In regards to my fellowship environment, I couldn’t be luckier. Staying at the same hospital where I did residency has it’s major perks (and let’s be honest, some drawbacks.. a completely fresh start is always nice too.) I know pretty much everyone in the hospital, and I didn’t have to navigate a new EMR or jump through hoops just to figure out how to park my car. The last day of residency and the first day of fellowship were only delineated by changing the department name that’s embroidered on the side of my white coat. On top of all the comforts in familiarity, my co-fellows and attendings are quite possibly the most supportive group of people and I knew instantly I could go to any of them with a problem. I wouldn’t be judged or mocked, but I would be helped instantly. A while ago I wrote a blog post on unfortunate/inhumane situations in which healthcare providers had to show up to work (read HERE if you’re interested). I was so touched when one of the current GI fellows wrote to me saying how the entire department had helped them when a personal issue had arisen, no questions asked and completely supportive. This is not the status quo everywhere, and I’m so thankful that this is the culture here. Even better, my 1st year co-fellows turned out to be the most down to earth people (with a good sense of humor) that picturing three years with them by my side made everything feel “right.” I do hope that none of them mind my over-sharing on social media regarding work. If you’re reading this— just know that I love you! I love walking into the fellows room and whatever shade of poop I’m talking about, I’ve got at least eight other people who are intrigued by what I’m saying :-P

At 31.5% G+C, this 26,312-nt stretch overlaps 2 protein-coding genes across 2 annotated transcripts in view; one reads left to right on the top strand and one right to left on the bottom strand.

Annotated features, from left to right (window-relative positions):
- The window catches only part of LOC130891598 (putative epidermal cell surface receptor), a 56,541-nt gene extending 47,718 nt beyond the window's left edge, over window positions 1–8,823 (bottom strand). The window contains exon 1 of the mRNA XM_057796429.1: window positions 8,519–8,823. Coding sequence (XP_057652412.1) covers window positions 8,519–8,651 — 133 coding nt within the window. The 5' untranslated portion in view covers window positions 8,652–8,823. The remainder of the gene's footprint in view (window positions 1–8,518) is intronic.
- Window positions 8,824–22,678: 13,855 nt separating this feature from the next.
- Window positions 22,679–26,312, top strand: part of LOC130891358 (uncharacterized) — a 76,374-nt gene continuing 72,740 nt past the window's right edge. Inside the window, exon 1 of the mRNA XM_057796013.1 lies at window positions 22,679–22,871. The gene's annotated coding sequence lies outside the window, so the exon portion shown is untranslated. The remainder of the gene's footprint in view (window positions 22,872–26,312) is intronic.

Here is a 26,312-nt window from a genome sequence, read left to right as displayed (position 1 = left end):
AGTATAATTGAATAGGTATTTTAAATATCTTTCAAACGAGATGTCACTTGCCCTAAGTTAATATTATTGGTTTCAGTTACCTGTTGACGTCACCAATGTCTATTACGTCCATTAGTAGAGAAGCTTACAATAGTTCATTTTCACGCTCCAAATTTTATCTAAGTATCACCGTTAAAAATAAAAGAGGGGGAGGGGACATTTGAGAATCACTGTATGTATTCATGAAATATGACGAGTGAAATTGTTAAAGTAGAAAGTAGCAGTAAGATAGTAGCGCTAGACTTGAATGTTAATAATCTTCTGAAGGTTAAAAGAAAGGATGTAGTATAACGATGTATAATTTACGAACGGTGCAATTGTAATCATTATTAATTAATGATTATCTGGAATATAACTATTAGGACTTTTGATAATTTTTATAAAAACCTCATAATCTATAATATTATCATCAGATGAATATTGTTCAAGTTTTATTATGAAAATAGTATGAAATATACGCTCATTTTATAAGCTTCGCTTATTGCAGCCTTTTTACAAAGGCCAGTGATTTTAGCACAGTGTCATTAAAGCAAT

On top of all that goodness, our call schedule makes me feel like a normal person for the first time since 2015. I get weekends, SO many weekends completely off! None of this “grey weekend” business that ruined all my plans to frolic aimlessly up and down the east coast as a resident, but REAL weekends. We work one weekend a month, and while you really are put to WORK when you’re on (5pm Friday through 7am Monday you’re the only fellow with both the GI and liver pagers.. and rounding on both services) I would pick this a thousand times over so I may cherish the rest of my wide open Saturdays and Sundays. Of course, we also take home call during the week, too. Sometimes it’s quiet, sometimes I’m jolted awake every hour to address an active issue either from the emergency department or up on the floors. The grogginess the next day can be pretty painful, and I’m sure as the year goes on the real fatigue will kick in, but so far it’s been completely manageable.